These #overtheborder from Abruzzo pumpkin fritters have become a family favourite after I was invited on a blog tour to the Aeolian Islands. It’s now super easy to visit the islands from Abruzzo as you can catch the plane from Pescara to Catania in Sicily and then take a boat across turquoise blue seas to these historic volcanic islands, their beauty and wealth have attracted the likes of the Ancient Greeks, Romans, Spanish and Arabs including Redbeard and his followers.
The fritters are from twin-peaked Salina, stunningly gorgeous and made famous by the film Il Postino which was based here. Endemic Aeolian Island winter squash thrives on the island’s salty micro-climate terraces. Their flesh is firmer with a more refined flavour than the Jack ‘O’ Lantern pumpkins associated with Halloween, and a 28 kg squash monster isn’t considered anything out of the ordinary.
“Sfinci ‘i cucuzza, to give these pumpkin fritters their local Aeolian name, were traditionally made for ” Ittata i l’astricu, the construction of the intricate flat roof of Aeolian houses, a special occasion where food and celebration were inseparable.
The roofs were made in layers: first a bed of reeds resting on a series of chestnut beams and then a mixture of lime and rupiddu (lightweight volcanic pebbles). New roofs are no longer built with the same materials. Cement has taken over and there is no party held for cement mixing! But in the past the women would bring baskets of food and sweets and someone would play the tammurieddu (tambourine), encouraging dancing and singing way into the night.”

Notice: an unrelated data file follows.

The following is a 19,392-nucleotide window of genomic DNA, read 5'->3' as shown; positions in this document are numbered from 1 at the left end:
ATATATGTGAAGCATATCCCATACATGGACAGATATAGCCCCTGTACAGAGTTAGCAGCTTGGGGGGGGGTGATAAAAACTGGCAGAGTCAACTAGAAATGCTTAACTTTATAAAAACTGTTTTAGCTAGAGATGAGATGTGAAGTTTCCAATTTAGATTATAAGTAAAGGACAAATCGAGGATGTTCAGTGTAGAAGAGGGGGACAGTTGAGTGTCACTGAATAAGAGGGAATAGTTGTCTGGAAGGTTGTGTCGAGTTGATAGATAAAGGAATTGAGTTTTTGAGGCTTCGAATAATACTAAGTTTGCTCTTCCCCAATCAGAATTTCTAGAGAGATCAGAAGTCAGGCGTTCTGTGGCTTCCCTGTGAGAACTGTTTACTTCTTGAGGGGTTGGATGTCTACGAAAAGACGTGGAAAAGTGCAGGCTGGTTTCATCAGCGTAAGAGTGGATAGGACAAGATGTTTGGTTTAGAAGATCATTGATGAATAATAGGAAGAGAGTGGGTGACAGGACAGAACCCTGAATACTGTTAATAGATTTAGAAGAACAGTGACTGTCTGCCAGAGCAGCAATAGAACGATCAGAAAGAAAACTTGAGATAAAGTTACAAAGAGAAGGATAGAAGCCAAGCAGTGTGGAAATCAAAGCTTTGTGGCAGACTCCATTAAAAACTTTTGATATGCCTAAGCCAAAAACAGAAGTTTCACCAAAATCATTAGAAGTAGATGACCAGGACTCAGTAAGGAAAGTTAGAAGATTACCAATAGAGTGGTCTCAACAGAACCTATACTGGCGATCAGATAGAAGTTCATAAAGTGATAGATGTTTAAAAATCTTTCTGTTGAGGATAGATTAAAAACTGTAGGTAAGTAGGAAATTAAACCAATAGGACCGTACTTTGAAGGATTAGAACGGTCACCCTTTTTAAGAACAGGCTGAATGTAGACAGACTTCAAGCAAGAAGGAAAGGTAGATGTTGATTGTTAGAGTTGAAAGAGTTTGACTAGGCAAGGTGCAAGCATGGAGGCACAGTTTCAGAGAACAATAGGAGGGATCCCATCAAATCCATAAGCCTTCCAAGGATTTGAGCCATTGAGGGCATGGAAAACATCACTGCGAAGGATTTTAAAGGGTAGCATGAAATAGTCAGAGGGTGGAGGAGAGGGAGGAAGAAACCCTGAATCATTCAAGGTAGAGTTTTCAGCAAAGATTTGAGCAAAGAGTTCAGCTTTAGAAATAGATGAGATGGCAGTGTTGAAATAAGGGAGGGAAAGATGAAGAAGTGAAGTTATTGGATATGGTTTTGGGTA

If you visit Salina, Luisa D’Albora makes these sfinci ‘i cucuzza ‘i mala razza in her restaurant Il Delfino on the shore in Lingua if you ask ahead of time.
Prep time: 1 hour 30 mins
Cook time: 2 mins
Total time: 1 hour 32 mins
With grateful thanks to Libby Lush for her Aeolian Winter Squash photograph, check out her family’s website for a taste and ingredients from Salina and also Susan Lord & Danilo Baroncinio. It is their recipe I have abused and whose text about when these special sweet and savoury fritters were eaten is reproduced with kind thanks from their cookbook – Pani Caliatu: Recipes And Food Lore From Aeolian Kitchens As Told By The Islanders.
These fritters were first tasted on the UNESCO Mirabilia2015 blog tour of the Aeolian Islands
Sam is a very lucky midlife mama to A who is 6 and she works as a self-employed freelance travel and food web content manager and copywriter. She is currently writing the book ‘Abruzzo: Folk and Food.
She is the co-founder of the social enterprises: The Abruzzo Blogger Community and Let’s Blog Abruzzo.
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4 Comments on "Pumpkin, Rosemary & Raisin Fritters"
Cristina lo facciamo?
Sounds awesome! Wish I were eating carbs / sugar!
John Sacchetti Donis- these sound like something you would make!
the sound great – i love sweet and savory – okay it has rosemary and i love rosemary.!